As I have written about before, Elgin Street was not always the commercial and restaurant destination that it is today. Like a number of Ottawa neighbourhoods, it began as predominantly residential in nature and as the city grew, commercial uses came to be seen as a higher, better, and ultimately more profitable use. This meant, of course, the demolition of the old homes and apartments to make way for commercial blocks.
On December 17, 1954, the Ottawa Journal announced the the home standing on the corner of Elgin and Somerset, once the home of George F. Henderson, had been sold to Glabar Realty for $62,000. Subsequent reports in the new year list the seller as Margaret E. Henderson, George’s widow.
A.L. Achbar and E.M. Glatt of Glabar Realty Company Limited announced today that construction will start next Spring on a modern five-storey building with offices and stores at the southwest corner of Somerset and Elgin streets.
Glabar Realty bought the property from the estate of the late George F. Henderson for $62,000.
The new building will have a frontage on Elgin street of 110 feet and it to be completed in the Fall of next year. Baker Brothers are now demolishing the Henderson Residence which was long one of the big homes in Centre Ottawa. (emphasis mine)
Source: Ottawa Journal, December 17, 1954.
The stately home at 184 Somerset Street West was constructed around 1899 for Ottawa lawyer George F. Henderson. At that point he had already been a longtime Centretown resident, occupying the adjacent home at 190 Somerset (which was constructed some 10 years earlier).
George Henderson was an exceptionally accomplished lawyer. The small firm that he formed with Taylor McVeity (a future Mayor of Ottawa) in 1887 is the ancestral firm for Gowlings. Henderson not only served as the president of the County of Carleton Law Association, but was a Bencher of the Law Society of Upper Canada, frequent natural gas and drainage referee, and in 1917 the loyal Conservative was made chair of the Borden Government’s Commission to Investigate the Business of William Davies Co. Ltd. and Matthews-Blackwell Ltd. (“Henderson Commission“).
If that wasn’t enough, he enjoyed directorships on the boards of the Ottawa Electric Railway Company, Ottawa Traction Company, Ottawa Light, Heat, and Power Company, Ottawa Gas Company, and the Ottawa Car Company. To boot, he was also a popular and long-serving president of the Ottawa Curling Club. When he died on July 27, 1938 at the age of 75, he was a senior member of the Henderson, Herridge, Gowling, and MacTavish law firm. To say the least, he was involved in a rather large number of enterprises that shaped the city.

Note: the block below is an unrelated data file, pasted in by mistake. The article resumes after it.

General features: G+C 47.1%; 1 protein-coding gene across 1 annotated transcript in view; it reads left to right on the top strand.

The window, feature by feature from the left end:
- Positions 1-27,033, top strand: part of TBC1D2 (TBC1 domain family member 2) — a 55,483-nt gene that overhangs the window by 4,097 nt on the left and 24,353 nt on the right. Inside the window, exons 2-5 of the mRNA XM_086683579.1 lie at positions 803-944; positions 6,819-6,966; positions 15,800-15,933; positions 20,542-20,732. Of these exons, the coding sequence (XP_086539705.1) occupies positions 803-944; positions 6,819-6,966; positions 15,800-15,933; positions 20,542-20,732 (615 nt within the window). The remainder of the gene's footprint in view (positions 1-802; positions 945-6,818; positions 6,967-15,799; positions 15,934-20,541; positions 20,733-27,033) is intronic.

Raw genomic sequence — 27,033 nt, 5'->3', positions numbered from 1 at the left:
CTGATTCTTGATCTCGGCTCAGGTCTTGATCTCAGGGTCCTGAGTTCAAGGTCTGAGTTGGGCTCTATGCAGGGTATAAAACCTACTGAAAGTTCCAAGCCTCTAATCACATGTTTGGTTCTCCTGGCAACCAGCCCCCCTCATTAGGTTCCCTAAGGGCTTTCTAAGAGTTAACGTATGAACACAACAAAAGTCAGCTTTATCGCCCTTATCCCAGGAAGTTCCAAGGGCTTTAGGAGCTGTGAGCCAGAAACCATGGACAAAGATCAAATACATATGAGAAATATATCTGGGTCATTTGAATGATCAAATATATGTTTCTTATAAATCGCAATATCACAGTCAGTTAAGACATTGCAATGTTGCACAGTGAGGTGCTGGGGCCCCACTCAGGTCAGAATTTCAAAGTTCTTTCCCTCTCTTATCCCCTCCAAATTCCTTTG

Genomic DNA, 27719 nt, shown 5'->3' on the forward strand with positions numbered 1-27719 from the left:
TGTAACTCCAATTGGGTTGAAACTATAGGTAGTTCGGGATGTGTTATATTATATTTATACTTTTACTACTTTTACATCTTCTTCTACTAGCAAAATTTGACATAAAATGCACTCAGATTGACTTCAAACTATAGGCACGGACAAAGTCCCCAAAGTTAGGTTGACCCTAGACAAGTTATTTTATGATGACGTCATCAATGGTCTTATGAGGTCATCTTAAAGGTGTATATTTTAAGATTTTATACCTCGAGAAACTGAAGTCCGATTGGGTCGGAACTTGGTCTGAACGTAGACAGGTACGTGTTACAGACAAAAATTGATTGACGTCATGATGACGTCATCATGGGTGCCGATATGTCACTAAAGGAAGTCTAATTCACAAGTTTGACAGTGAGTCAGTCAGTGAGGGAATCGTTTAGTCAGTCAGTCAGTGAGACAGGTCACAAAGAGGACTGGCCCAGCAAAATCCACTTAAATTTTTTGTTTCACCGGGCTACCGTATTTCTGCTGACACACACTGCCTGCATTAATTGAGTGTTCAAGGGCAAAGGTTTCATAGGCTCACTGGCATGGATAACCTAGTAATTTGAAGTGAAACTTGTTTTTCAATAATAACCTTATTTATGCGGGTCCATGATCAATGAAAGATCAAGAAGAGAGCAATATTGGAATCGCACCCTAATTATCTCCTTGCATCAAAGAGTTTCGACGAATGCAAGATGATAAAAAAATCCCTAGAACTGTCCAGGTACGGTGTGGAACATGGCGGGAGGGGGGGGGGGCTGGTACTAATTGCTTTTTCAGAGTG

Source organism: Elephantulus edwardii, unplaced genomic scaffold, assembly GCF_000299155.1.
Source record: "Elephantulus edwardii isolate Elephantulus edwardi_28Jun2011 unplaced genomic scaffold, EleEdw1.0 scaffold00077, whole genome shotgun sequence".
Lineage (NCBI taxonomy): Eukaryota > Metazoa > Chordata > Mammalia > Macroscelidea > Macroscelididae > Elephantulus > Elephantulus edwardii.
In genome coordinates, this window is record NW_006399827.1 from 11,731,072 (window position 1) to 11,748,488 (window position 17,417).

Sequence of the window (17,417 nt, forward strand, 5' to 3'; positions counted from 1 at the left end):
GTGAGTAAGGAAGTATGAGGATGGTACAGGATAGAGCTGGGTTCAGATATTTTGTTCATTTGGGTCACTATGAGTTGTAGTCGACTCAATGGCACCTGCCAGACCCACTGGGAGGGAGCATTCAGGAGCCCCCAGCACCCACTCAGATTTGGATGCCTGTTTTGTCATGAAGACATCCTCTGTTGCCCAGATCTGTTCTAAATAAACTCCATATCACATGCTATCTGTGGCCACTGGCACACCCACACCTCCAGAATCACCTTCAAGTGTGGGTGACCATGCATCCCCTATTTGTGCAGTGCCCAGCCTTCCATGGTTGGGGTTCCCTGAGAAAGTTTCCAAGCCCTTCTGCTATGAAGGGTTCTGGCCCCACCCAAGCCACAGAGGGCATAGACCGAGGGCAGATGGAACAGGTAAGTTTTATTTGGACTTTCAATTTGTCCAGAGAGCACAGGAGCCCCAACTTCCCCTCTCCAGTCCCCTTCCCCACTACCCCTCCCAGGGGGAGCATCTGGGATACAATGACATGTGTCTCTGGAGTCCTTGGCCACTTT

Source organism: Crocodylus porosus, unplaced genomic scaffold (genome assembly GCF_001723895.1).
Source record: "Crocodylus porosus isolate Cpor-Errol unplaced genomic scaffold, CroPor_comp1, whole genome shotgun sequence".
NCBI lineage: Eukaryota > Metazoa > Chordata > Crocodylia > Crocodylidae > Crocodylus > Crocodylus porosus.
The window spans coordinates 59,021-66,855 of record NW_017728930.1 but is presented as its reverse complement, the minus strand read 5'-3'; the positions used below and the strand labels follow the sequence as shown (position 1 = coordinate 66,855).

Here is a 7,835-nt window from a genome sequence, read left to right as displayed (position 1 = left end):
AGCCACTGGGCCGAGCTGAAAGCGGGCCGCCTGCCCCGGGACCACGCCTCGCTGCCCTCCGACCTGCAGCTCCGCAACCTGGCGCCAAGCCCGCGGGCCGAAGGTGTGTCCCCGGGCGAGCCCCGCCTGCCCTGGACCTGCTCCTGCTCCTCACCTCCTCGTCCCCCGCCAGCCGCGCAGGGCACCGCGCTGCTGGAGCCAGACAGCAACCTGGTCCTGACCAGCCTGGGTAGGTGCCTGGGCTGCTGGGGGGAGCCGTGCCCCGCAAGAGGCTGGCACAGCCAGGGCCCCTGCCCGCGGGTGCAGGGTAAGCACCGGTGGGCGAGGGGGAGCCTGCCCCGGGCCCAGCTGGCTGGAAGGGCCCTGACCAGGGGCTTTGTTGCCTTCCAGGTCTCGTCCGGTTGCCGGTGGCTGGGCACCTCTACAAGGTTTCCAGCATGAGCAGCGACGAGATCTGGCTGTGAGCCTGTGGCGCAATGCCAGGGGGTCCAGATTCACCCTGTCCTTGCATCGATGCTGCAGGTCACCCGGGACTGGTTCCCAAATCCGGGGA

Henderson’s widow Margaret (nee Brown) went on to remain living in the home for another fifteen years. She passed away in July of 1954 at the age of 90. As her estate (likely their only child – a daughter who lived in Montreal) sought to dispose of the property, E. Meyer Glatt (a local businessman with a number of interests and roles, including as the President of Baker Brothers Co. Ltd.) and A.L. Achbar (of A.L. Achbar Furniture in Hull) saw their opportunity to develop some prime real estate in Ottawa’s central area.
Glabar Realty (GLAtt and achBAR) had worked hard in the first few years of the 1950s to establish itself as a reputable home builder in the Greater Ottawa area. With two established subdivisions in the west end (Britannia Park and Glabar Park), it was time to set their sights on the downtown.
During the mid century period it was entirely common for a commercial building to constructed in two stages. Oftentimes the architects would provide plans for a building taller than what was initially constructed. Once the space was leased, or if demand seemed strong enough, the additional floors would be constructed. The Wesley Building (Wellington at Holland), Imperial Building (Bank at Cooper), and Hartman Building (Bank at Nepean) were all constructed in two stages. From the Glabar Building’s announcement in December of 1954 (above), we see that it was supposed to be constructed to five stories.
It is not entirely clear why the building did not grow any higher. Demand appears to have been quite high across the entire city and I was unable to locate any examples strong community opposition (the ad copy even referred to it as being “the site of the old Henderson home”), so perhaps Glabar found itself a little short on financing or desire. Whatever the reason, it remains two floors today. In addition to the number of doctors, lawyers, and dentists occupying offices on the second floor, the Glabar Building opened with the White Cross Pharmacy (still present), S. Beckvit, a tailor, and Elgin Housewares, which had moved from down the street.
Although things do have to change, it does seem a shame that the original white tiling and aluminum trim has been removed and replaced with the brown tile and arches that festoon it today.